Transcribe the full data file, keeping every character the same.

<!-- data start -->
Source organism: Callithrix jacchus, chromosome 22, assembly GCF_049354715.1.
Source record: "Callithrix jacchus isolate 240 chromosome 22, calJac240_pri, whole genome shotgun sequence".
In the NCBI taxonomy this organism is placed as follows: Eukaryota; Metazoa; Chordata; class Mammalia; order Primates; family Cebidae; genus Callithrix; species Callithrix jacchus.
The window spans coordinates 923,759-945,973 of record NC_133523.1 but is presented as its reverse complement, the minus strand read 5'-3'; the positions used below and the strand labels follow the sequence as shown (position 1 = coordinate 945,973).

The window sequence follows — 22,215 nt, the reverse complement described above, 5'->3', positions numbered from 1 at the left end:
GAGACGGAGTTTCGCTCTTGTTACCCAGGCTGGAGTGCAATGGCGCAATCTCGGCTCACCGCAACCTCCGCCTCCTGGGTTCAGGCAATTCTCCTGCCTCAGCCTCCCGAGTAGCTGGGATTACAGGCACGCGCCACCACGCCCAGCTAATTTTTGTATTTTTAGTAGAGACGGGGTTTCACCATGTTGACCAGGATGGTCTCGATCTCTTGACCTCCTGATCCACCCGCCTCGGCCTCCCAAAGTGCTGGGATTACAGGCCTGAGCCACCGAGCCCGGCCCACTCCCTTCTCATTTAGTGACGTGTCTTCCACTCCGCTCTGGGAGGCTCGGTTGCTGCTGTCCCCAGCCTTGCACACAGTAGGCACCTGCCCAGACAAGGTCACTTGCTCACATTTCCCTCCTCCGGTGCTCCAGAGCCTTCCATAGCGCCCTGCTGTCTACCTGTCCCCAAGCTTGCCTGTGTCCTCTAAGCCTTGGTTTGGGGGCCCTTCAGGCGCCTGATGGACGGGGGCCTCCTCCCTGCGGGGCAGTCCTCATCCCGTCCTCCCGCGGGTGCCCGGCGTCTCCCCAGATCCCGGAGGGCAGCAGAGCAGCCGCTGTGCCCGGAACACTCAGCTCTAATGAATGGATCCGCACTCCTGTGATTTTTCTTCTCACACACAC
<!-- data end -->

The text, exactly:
Source organism: Callithrix jacchus, chromosome 22, assembly GCF_049354715.1.
Source record: "Callithrix jacchus isolate 240 chromosome 22, calJac240_pri, whole genome shotgun sequence".
In the NCBI taxonomy this organism is placed as follows: Eukaryota; Metazoa; Chordata; class Mammalia; order Primates; family Cebidae; genus Callithrix; species Callithrix jacchus.
The window spans coordinates 923,759-945,973 of record NC_133523.1 but is presented as its reverse complement, the minus strand read 5'-3'; the positions used below and the strand labels follow the sequence as shown (position 1 = coordinate 945,973).

The window sequence follows — 22,215 nt, the reverse complement described above, 5'->3', positions numbered from 1 at the left end:
GAGACGGAGTTTCGCTCTTGTTACCCAGGCTGGAGTGCAATGGCGCAATCTCGGCTCACCGCAACCTCCGCCTCCTGGGTTCAGGCAATTCTCCTGCCTCAGCCTCCCGAGTAGCTGGGATTACAGGCACGCGCCACCACGCCCAGCTAATTTTTGTATTTTTAGTAGAGACGGGGTTTCACCATGTTGACCAGGATGGTCTCGATCTCTTGACCTCCTGATCCACCCGCCTCGGCCTCCCAAAGTGCTGGGATTACAGGCCTGAGCCACCGAGCCCGGCCCACTCCCTTCTCATTTAGTGACGTGTCTTCCACTCCGCTCTGGGAGGCTCGGTTGCTGCTGTCCCCAGCCTTGCACACAGTAGGCACCTGCCCAGACAAGGTCACTTGCTCACATTTCCCTCCTCCGGTGCTCCAGAGCCTTCCATAGCGCCCTGCTGTCTACCTGTCCCCAAGCTTGCCTGTGTCCTCTAAGCCTTGGTTTGGGGGCCCTTCAGGCGCCTGATGGACGGGGGCCTCCTCCCTGCGGGGCAGTCCTCATCCCGTCCTCCCGCGGGTGCCCGGCGTCTCCCCAGATCCCGGAGGGCAGCAGAGCAGCCGCTGTGCCCGGAACACTCAGCTCTAATGAATGGATCCGCACTCCTGTGATTTTTCTTCTCACACACAC